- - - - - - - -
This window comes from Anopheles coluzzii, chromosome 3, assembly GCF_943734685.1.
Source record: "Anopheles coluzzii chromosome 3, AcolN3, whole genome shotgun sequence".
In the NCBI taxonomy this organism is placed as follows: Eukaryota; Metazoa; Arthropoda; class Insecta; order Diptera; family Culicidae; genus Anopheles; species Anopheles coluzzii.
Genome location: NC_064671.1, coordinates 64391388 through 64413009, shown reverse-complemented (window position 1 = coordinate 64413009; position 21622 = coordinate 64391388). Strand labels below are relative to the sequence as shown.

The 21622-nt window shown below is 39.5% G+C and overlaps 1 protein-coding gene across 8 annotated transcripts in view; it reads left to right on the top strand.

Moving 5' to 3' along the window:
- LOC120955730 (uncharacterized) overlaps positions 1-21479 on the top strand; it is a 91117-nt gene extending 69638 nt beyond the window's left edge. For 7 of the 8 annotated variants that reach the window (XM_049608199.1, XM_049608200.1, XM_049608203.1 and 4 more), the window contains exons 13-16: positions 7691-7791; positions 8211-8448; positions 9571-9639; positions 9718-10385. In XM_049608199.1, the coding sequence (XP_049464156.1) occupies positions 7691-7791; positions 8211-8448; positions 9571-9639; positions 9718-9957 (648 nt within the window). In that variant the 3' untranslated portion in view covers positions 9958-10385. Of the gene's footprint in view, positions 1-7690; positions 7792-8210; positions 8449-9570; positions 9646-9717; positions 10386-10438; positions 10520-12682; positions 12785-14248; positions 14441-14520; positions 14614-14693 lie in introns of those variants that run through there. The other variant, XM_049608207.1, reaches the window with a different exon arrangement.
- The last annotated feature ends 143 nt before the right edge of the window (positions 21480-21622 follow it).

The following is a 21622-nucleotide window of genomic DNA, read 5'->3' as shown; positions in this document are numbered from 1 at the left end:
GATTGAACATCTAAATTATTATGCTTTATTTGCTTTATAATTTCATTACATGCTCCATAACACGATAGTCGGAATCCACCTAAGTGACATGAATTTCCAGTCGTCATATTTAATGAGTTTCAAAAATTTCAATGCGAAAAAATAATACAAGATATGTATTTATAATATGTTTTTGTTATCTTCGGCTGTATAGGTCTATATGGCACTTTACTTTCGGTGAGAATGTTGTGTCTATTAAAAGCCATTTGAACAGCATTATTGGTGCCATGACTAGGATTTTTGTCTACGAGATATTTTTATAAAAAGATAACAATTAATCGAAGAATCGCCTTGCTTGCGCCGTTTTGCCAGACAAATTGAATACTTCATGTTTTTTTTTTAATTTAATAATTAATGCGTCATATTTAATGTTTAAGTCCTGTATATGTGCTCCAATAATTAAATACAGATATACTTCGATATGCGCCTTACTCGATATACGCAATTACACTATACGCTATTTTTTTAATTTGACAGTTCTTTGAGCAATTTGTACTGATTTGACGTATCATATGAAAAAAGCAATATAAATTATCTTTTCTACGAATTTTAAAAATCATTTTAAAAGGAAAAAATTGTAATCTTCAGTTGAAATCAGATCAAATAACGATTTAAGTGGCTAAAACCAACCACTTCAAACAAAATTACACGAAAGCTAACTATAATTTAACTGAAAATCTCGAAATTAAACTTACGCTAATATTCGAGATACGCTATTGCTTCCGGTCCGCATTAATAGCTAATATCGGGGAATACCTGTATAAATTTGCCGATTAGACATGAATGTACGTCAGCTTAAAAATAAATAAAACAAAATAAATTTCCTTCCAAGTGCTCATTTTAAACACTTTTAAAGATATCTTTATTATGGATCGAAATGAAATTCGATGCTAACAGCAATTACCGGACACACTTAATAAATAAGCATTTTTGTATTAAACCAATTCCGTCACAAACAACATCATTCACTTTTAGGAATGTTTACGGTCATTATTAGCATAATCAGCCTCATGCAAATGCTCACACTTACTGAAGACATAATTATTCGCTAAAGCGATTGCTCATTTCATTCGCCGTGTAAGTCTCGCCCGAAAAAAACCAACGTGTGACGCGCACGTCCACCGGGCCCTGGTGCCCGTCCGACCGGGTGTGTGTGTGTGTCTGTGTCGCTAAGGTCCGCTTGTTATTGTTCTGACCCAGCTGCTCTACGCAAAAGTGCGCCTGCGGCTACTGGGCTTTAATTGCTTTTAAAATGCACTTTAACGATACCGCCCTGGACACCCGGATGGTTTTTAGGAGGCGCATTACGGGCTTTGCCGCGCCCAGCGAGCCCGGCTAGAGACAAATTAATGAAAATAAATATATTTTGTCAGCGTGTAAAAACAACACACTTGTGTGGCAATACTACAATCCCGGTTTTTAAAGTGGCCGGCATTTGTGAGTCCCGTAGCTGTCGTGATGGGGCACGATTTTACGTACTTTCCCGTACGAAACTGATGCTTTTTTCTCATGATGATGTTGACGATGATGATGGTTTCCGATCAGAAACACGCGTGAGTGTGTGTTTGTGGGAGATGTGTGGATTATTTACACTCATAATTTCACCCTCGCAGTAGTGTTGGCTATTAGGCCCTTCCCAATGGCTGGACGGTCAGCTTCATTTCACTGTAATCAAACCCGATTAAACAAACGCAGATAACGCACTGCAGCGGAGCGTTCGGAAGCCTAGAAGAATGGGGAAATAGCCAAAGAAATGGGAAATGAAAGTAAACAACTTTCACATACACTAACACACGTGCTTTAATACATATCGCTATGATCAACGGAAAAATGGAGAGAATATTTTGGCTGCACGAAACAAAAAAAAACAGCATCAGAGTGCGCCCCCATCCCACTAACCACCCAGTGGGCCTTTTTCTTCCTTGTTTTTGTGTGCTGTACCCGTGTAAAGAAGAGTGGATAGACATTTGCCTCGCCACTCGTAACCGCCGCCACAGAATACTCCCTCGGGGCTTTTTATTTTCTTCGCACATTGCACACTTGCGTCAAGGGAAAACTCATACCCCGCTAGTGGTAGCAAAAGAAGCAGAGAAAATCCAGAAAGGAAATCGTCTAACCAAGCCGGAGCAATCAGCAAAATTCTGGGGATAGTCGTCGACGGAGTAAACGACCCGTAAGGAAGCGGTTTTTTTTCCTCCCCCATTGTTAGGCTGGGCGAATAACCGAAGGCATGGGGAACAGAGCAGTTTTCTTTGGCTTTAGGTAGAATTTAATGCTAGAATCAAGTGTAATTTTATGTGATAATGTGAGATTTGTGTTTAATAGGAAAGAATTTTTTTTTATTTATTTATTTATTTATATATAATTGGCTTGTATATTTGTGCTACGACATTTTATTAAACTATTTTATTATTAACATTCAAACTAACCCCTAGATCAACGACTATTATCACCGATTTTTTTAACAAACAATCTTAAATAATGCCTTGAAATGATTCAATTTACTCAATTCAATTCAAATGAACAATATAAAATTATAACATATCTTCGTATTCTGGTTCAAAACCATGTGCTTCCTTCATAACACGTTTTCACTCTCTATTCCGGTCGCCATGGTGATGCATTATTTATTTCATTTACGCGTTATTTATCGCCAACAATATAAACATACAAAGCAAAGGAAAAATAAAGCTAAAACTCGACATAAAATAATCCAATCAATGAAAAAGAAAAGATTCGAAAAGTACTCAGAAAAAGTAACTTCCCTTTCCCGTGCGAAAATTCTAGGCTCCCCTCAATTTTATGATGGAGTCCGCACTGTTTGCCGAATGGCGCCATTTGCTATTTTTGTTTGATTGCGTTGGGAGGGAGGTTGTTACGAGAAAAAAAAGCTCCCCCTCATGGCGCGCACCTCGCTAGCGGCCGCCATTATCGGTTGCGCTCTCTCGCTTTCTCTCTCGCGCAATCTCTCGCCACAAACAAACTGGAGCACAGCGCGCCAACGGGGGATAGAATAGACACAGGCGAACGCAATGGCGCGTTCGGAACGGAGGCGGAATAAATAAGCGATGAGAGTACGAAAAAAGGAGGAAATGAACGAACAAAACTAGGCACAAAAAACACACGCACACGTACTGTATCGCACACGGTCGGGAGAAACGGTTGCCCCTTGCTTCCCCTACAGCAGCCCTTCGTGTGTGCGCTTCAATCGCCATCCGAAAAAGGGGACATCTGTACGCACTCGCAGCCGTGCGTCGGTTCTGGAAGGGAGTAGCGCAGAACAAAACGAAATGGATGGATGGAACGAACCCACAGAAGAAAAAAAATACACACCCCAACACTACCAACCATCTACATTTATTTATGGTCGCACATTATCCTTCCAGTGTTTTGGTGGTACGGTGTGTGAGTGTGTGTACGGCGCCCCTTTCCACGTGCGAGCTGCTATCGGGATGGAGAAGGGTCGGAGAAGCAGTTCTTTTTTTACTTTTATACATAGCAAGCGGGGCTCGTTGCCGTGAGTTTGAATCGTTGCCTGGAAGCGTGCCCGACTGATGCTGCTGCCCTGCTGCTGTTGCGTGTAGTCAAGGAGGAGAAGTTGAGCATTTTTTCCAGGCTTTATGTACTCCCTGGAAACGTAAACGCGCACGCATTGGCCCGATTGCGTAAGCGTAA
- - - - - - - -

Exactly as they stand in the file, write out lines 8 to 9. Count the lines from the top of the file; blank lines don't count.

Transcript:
- The last annotated feature ends 143 nt before the right edge of the window (positions 21480-21622 follow it).

The following is a 21622-nucleotide window of genomic DNA, read 5'->3' as shown; positions in this document are numbered from 1 at the left end: